Chancellor George Osborne has delivered a Budget aimed at wooing small firms, savers and those seeking the moral high-ground.
His despatch box delivery was undoubtedly the Conservative Party trying to reclaim ground from Jeremy Corbyn’s Labour, which has gained political capital by positioning itself as the party of the public.
The Google sweetheart deal left him looking soft on big tax dodgers, so Mr Osborne announced he would be clawing back £12bn in a tax avoidance clampdown, which was branded as “huge” by former pensions minister Steve Webb.
At the same time, he courted smaller firms, pledging a level playing field where, previously, the odds had been “tilted against” small and medium enterprises, with £7bn in tax cuts for small businesses that will include thousands of financial advice firms.
However, keen to bolster his own and the PM’s #strongerin position before the EU referendum on the Brexit – where it will be one person, one vote – Mr Osborne’s focus was on showing the electorate that the Conservative Party cares about your clients as individuals.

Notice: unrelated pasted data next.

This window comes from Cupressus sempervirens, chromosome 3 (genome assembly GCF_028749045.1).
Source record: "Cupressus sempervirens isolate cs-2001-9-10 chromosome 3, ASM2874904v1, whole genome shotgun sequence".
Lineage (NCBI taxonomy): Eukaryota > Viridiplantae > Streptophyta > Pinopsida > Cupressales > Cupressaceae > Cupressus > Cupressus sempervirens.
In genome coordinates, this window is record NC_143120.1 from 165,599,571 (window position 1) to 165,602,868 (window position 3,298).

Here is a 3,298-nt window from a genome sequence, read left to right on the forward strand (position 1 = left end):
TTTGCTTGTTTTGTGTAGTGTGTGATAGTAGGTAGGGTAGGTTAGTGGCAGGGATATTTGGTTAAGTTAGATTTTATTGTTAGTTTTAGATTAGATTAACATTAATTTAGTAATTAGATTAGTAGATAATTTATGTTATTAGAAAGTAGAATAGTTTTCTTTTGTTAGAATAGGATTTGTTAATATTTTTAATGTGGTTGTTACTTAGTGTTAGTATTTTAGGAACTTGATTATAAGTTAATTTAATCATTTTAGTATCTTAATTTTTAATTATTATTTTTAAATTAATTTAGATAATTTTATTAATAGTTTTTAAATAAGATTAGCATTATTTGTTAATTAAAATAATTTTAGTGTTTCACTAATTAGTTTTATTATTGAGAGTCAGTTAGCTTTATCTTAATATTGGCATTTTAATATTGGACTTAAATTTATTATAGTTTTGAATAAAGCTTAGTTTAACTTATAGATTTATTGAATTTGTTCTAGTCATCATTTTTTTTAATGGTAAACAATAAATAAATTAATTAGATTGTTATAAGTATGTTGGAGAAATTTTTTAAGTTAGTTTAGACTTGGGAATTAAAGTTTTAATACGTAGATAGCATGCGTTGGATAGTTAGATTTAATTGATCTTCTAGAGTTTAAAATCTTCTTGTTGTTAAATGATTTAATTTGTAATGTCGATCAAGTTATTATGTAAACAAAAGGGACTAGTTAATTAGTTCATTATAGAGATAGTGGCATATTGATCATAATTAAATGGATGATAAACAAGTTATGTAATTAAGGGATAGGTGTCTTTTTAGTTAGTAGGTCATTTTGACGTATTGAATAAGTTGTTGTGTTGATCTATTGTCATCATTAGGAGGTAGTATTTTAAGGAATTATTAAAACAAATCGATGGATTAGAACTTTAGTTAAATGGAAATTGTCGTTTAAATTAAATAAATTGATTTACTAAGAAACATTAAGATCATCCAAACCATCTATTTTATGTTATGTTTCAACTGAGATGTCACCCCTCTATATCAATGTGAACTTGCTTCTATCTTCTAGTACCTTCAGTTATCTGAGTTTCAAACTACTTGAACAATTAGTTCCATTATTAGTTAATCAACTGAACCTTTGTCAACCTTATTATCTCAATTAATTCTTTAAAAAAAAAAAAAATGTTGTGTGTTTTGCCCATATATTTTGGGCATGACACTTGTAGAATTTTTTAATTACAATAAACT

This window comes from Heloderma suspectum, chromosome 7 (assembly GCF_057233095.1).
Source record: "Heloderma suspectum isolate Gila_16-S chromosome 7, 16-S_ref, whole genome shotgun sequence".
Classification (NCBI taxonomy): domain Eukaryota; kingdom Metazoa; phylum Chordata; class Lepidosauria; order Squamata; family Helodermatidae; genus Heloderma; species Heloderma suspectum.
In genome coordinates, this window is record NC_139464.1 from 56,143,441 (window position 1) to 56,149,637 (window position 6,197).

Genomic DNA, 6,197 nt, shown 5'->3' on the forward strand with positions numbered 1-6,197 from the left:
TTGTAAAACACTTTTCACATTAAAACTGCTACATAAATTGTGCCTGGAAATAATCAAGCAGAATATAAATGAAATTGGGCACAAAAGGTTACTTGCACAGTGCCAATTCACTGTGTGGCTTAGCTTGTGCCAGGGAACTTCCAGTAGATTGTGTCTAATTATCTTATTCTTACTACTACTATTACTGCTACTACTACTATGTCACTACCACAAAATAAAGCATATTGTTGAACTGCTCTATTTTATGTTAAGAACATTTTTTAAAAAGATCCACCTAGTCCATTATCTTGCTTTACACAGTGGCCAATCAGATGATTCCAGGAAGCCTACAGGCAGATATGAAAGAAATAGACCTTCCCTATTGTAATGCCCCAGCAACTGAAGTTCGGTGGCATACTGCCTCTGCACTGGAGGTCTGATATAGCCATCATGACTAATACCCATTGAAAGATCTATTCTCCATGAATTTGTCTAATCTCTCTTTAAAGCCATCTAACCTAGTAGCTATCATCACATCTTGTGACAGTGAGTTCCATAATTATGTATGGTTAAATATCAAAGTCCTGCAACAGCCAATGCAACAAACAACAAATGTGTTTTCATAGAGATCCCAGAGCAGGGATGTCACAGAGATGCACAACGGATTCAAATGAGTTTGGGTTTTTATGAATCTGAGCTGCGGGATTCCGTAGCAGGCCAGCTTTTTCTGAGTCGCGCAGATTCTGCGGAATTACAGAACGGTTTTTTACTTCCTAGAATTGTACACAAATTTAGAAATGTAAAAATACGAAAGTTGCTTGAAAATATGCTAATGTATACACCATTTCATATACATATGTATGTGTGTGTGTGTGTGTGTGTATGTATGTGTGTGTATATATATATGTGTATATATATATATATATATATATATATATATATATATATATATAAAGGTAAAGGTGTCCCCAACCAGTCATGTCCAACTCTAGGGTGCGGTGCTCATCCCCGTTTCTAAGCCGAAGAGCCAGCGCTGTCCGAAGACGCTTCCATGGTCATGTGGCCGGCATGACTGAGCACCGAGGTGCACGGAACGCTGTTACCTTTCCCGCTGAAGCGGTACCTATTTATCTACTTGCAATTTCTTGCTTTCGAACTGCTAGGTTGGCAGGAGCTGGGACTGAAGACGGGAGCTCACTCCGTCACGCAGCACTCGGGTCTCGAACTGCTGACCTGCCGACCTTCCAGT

Lifetime Isas, raising the tax free allowance, upping the higher income tax threshold, backing the Financial Advice Market Review proposals allowing savers up to £500 tax free from their pension to put towards financial advice, and £500 of income tax and national insurance relief for employer-arranged pension advice, was Mr Osborne showing his caring side after all those unwelcome pre-Budget noises about cutting pension tax relief.
The propertied classes, which include many advised clients, are going to find this Budget less cuddly, though.
A planned stamp duty hike on purchases of additional properties will now include those buying more than 15 properties, once again hitting the buy-to-letters.
And of course, Mr Osborne also revealed a big increase in the UK’s debt and a large drop in GDP growth.
But the chancellor is hoping that you don’t focus on that, and summed up the thinking behind this Budget in his closing remark: “This is a Budget that gets investors investing, savers saving and businesses doing business, so that we build for working people a low tax, enterprise Britain – secure at home and strong in the world.”
For more on the Budget see pages 2 to 6 of this week’s Financial Adviser.